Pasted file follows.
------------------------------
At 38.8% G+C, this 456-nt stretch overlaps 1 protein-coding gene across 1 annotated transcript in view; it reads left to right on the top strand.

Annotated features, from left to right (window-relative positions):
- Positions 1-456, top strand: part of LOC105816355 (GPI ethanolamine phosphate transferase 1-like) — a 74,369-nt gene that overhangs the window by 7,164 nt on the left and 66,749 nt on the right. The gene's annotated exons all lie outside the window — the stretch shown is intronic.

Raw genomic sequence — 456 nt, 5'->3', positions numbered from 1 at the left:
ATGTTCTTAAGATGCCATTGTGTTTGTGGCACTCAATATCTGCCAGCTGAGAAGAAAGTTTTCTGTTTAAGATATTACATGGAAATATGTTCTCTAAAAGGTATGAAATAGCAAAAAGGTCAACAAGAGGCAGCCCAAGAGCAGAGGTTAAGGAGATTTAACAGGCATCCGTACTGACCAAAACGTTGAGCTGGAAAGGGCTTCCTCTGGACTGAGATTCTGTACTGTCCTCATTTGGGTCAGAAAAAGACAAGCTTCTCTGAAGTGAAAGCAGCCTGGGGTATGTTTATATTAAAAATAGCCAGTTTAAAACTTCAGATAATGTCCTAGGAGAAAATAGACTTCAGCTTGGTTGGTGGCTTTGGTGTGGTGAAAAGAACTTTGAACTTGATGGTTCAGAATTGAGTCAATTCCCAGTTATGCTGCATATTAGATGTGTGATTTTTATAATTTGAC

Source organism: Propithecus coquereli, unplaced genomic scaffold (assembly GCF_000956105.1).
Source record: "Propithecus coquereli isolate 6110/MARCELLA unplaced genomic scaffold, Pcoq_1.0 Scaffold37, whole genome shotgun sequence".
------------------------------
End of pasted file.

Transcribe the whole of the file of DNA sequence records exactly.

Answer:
At 38.8% G+C, this 456-nt stretch overlaps 1 protein-coding gene across 1 annotated transcript in view; it reads left to right on the top strand.

Annotated features, from left to right (window-relative positions):
- Positions 1-456, top strand: part of LOC105816355 (GPI ethanolamine phosphate transferase 1-like) — a 74,369-nt gene that overhangs the window by 7,164 nt on the left and 66,749 nt on the right. The gene's annotated exons all lie outside the window — the stretch shown is intronic.

Raw genomic sequence — 456 nt, 5'->3', positions numbered from 1 at the left:
ATGTTCTTAAGATGCCATTGTGTTTGTGGCACTCAATATCTGCCAGCTGAGAAGAAAGTTTTCTGTTTAAGATATTACATGGAAATATGTTCTCTAAAAGGTATGAAATAGCAAAAAGGTCAACAAGAGGCAGCCCAAGAGCAGAGGTTAAGGAGATTTAACAGGCATCCGTACTGACCAAAACGTTGAGCTGGAAAGGGCTTCCTCTGGACTGAGATTCTGTACTGTCCTCATTTGGGTCAGAAAAAGACAAGCTTCTCTGAAGTGAAAGCAGCCTGGGGTATGTTTATATTAAAAATAGCCAGTTTAAAACTTCAGATAATGTCCTAGGAGAAAATAGACTTCAGCTTGGTTGGTGGCTTTGGTGTGGTGAAAAGAACTTTGAACTTGATGGTTCAGAATTGAGTCAATTCCCAGTTATGCTGCATATTAGATGTGTGATTTTTATAATTTGAC

Source organism: Propithecus coquereli, unplaced genomic scaffold (assembly GCF_000956105.1).
Source record: "Propithecus coquereli isolate 6110/MARCELLA unplaced genomic scaffold, Pcoq_1.0 Scaffold37, whole genome shotgun sequence".